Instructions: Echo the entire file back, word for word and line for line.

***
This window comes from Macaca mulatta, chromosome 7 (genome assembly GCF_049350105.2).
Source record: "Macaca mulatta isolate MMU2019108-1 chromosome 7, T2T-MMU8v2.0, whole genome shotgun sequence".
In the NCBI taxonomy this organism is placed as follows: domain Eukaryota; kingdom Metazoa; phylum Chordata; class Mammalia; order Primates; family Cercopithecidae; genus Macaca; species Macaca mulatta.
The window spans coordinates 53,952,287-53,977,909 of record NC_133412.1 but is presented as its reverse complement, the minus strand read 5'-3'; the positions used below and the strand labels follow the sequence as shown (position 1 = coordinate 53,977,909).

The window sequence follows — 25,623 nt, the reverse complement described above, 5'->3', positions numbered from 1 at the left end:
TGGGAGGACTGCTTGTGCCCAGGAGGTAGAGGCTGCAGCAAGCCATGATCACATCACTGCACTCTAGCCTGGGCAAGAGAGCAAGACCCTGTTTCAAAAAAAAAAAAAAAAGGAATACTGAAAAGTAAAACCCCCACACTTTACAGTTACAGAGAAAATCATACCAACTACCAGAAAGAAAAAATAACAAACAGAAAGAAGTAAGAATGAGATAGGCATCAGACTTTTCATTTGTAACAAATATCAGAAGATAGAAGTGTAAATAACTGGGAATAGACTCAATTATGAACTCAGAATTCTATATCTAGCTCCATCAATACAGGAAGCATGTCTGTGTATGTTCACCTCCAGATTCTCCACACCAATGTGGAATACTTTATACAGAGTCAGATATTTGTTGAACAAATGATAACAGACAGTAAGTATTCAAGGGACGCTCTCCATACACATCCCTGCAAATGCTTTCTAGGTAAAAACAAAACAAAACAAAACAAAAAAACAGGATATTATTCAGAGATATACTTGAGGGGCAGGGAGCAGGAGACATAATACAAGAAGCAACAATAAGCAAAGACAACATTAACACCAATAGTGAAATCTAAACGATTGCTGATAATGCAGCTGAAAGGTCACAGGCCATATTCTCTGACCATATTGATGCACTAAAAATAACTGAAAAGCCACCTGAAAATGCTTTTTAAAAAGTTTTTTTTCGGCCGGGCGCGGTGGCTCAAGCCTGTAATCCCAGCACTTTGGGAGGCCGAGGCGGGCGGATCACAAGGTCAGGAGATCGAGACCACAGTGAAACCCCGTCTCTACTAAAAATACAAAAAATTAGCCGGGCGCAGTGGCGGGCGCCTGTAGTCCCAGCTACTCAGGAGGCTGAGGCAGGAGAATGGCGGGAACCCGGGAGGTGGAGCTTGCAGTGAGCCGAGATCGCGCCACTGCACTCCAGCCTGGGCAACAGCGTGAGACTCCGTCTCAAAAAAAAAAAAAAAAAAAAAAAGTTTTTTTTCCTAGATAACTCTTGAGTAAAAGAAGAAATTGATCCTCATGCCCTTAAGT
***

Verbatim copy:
This window comes from Macaca mulatta, chromosome 7 (genome assembly GCF_049350105.2).
Source record: "Macaca mulatta isolate MMU2019108-1 chromosome 7, T2T-MMU8v2.0, whole genome shotgun sequence".
In the NCBI taxonomy this organism is placed as follows: domain Eukaryota; kingdom Metazoa; phylum Chordata; class Mammalia; order Primates; family Cercopithecidae; genus Macaca; species Macaca mulatta.
The window spans coordinates 53,952,287-53,977,909 of record NC_133412.1 but is presented as its reverse complement, the minus strand read 5'-3'; the positions used below and the strand labels follow the sequence as shown (position 1 = coordinate 53,977,909).

The window sequence follows — 25,623 nt, the reverse complement described above, 5'->3', positions numbered from 1 at the left end:
TGGGAGGACTGCTTGTGCCCAGGAGGTAGAGGCTGCAGCAAGCCATGATCACATCACTGCACTCTAGCCTGGGCAAGAGAGCAAGACCCTGTTTCAAAAAAAAAAAAAAAAGGAATACTGAAAAGTAAAACCCCCACACTTTACAGTTACAGAGAAAATCATACCAACTACCAGAAAGAAAAAATAACAAACAGAAAGAAGTAAGAATGAGATAGGCATCAGACTTTTCATTTGTAACAAATATCAGAAGATAGAAGTGTAAATAACTGGGAATAGACTCAATTATGAACTCAGAATTCTATATCTAGCTCCATCAATACAGGAAGCATGTCTGTGTATGTTCACCTCCAGATTCTCCACACCAATGTGGAATACTTTATACAGAGTCAGATATTTGTTGAACAAATGATAACAGACAGTAAGTATTCAAGGGACGCTCTCCATACACATCCCTGCAAATGCTTTCTAGGTAAAAACAAAACAAAACAAAACAAAAAAACAGGATATTATTCAGAGATATACTTGAGGGGCAGGGAGCAGGAGACATAATACAAGAAGCAACAATAAGCAAAGACAACATTAACACCAATAGTGAAATCTAAACGATTGCTGATAATGCAGCTGAAAGGTCACAGGCCATATTCTCTGACCATATTGATGCACTAAAAATAACTGAAAAGCCACCTGAAAATGCTTTTTAAAAAGTTTTTTTTCGGCCGGGCGCGGTGGCTCAAGCCTGTAATCCCAGCACTTTGGGAGGCCGAGGCGGGCGGATCACAAGGTCAGGAGATCGAGACCACAGTGAAACCCCGTCTCTACTAAAAATACAAAAAATTAGCCGGGCGCAGTGGCGGGCGCCTGTAGTCCCAGCTACTCAGGAGGCTGAGGCAGGAGAATGGCGGGAACCCGGGAGGTGGAGCTTGCAGTGAGCCGAGATCGCGCCACTGCACTCCAGCCTGGGCAACAGCGTGAGACTCCGTCTCAAAAAAAAAAAAAAAAAAAAAAAGTTTTTTTTCCTAGATAACTCTTGAGTAAAAGAAGAAATTGATCCTCATGCCCTTAAGT